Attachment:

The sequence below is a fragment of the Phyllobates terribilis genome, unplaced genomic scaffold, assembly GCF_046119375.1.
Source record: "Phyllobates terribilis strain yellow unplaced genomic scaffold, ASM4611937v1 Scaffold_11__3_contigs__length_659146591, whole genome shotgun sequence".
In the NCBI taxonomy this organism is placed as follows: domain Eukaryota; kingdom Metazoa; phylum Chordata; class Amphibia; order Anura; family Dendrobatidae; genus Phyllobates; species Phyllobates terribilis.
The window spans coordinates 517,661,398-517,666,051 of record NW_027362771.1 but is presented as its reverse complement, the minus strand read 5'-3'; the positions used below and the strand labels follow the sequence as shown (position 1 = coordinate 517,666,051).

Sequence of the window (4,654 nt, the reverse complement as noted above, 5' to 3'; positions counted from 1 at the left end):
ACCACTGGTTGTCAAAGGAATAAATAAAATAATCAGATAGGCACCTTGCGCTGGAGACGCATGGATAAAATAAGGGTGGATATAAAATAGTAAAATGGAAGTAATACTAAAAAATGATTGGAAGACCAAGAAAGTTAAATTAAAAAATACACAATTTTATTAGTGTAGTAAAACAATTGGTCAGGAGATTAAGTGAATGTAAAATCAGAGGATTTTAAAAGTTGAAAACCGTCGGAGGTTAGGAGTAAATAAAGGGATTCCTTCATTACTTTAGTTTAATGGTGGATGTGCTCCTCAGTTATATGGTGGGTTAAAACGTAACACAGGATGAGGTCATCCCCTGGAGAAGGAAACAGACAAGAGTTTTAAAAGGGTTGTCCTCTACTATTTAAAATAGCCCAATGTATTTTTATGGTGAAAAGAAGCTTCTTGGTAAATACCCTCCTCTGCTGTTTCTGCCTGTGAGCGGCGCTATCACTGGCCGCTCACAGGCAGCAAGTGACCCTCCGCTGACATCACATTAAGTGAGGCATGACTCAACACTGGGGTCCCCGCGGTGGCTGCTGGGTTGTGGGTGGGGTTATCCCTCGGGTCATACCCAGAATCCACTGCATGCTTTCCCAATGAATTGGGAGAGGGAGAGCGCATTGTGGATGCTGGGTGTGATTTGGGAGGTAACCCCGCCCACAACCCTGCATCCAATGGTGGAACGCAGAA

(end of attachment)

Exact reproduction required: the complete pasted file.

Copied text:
The sequence below is a fragment of the Phyllobates terribilis genome, unplaced genomic scaffold, assembly GCF_046119375.1.
Source record: "Phyllobates terribilis strain yellow unplaced genomic scaffold, ASM4611937v1 Scaffold_11__3_contigs__length_659146591, whole genome shotgun sequence".
In the NCBI taxonomy this organism is placed as follows: domain Eukaryota; kingdom Metazoa; phylum Chordata; class Amphibia; order Anura; family Dendrobatidae; genus Phyllobates; species Phyllobates terribilis.
The window spans coordinates 517,661,398-517,666,051 of record NW_027362771.1 but is presented as its reverse complement, the minus strand read 5'-3'; the positions used below and the strand labels follow the sequence as shown (position 1 = coordinate 517,666,051).

Sequence of the window (4,654 nt, the reverse complement as noted above, 5' to 3'; positions counted from 1 at the left end):
ACCACTGGTTGTCAAAGGAATAAATAAAATAATCAGATAGGCACCTTGCGCTGGAGACGCATGGATAAAATAAGGGTGGATATAAAATAGTAAAATGGAAGTAATACTAAAAAATGATTGGAAGACCAAGAAAGTTAAATTAAAAAATACACAATTTTATTAGTGTAGTAAAACAATTGGTCAGGAGATTAAGTGAATGTAAAATCAGAGGATTTTAAAAGTTGAAAACCGTCGGAGGTTAGGAGTAAATAAAGGGATTCCTTCATTACTTTAGTTTAATGGTGGATGTGCTCCTCAGTTATATGGTGGGTTAAAACGTAACACAGGATGAGGTCATCCCCTGGAGAAGGAAACAGACAAGAGTTTTAAAAGGGTTGTCCTCTACTATTTAAAATAGCCCAATGTATTTTTATGGTGAAAAGAAGCTTCTTGGTAAATACCCTCCTCTGCTGTTTCTGCCTGTGAGCGGCGCTATCACTGGCCGCTCACAGGCAGCAAGTGACCCTCCGCTGACATCACATTAAGTGAGGCATGACTCAACACTGGGGTCCCCGCGGTGGCTGCTGGGTTGTGGGTGGGGTTATCCCTCGGGTCATACCCAGAATCCACTGCATGCTTTCCCAATGAATTGGGAGAGGGAGAGCGCATTGTGGATGCTGGGTGTGATTTGGGAGGTAACCCCGCCCACAACCCTGCATCCAATGGTGGAACGCAGAA